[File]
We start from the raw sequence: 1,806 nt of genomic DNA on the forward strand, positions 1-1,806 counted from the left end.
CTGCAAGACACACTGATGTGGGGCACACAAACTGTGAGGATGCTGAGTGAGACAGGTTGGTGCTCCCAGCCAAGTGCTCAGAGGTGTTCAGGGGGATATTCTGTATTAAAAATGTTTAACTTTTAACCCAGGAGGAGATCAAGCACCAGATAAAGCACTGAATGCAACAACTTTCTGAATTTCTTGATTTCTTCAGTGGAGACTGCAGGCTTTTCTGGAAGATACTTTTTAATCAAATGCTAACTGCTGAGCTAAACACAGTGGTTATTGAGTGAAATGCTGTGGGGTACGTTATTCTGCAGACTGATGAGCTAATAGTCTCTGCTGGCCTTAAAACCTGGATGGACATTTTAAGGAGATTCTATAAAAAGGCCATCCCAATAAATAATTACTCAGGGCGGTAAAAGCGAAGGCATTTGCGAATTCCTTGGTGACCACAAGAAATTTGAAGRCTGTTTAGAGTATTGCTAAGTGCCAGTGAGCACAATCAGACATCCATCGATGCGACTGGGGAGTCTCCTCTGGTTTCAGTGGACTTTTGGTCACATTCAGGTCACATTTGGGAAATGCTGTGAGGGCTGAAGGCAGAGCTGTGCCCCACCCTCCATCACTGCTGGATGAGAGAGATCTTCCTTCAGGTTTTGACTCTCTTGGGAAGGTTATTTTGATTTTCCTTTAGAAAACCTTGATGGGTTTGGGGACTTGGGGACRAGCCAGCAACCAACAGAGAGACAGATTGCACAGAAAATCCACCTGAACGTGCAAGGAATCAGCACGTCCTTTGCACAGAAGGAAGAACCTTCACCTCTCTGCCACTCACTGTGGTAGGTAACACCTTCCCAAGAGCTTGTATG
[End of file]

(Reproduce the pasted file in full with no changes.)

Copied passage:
We start from the raw sequence: 1,806 nt of genomic DNA on the forward strand, positions 1-1,806 counted from the left end.
CTGCAAGACACACTGATGTGGGGCACACAAACTGTGAGGATGCTGAGTGAGACAGGTTGGTGCTCCCAGCCAAGTGCTCAGAGGTGTTCAGGGGGATATTCTGTATTAAAAATGTTTAACTTTTAACCCAGGAGGAGATCAAGCACCAGATAAAGCACTGAATGCAACAACTTTCTGAATTTCTTGATTTCTTCAGTGGAGACTGCAGGCTTTTCTGGAAGATACTTTTTAATCAAATGCTAACTGCTGAGCTAAACACAGTGGTTATTGAGTGAAATGCTGTGGGGTACGTTATTCTGCAGACTGATGAGCTAATAGTCTCTGCTGGCCTTAAAACCTGGATGGACATTTTAAGGAGATTCTATAAAAAGGCCATCCCAATAAATAATTACTCAGGGCGGTAAAAGCGAAGGCATTTGCGAATTCCTTGGTGACCACAAGAAATTTGAAGRCTGTTTAGAGTATTGCTAAGTGCCAGTGAGCACAATCAGACATCCATCGATGCGACTGGGGAGTCTCCTCTGGTTTCAGTGGACTTTTGGTCACATTCAGGTCACATTTGGGAAATGCTGTGAGGGCTGAAGGCAGAGCTGTGCCCCACCCTCCATCACTGCTGGATGAGAGAGATCTTCCTTCAGGTTTTGACTCTCTTGGGAAGGTTATTTTGATTTTCCTTTAGAAAACCTTGATGGGTTTGGGGACTTGGGGACRAGCCAGCAACCAACAGAGAGACAGATTGCACAGAAAATCCACCTGAACGTGCAAGGAATCAGCACGTCCTTTGCACAGAAGGAAGAACCTTCACCTCTCTGCCACTCACTGTGGTAGGTAACACCTTCCCAAGAGCTTGTATG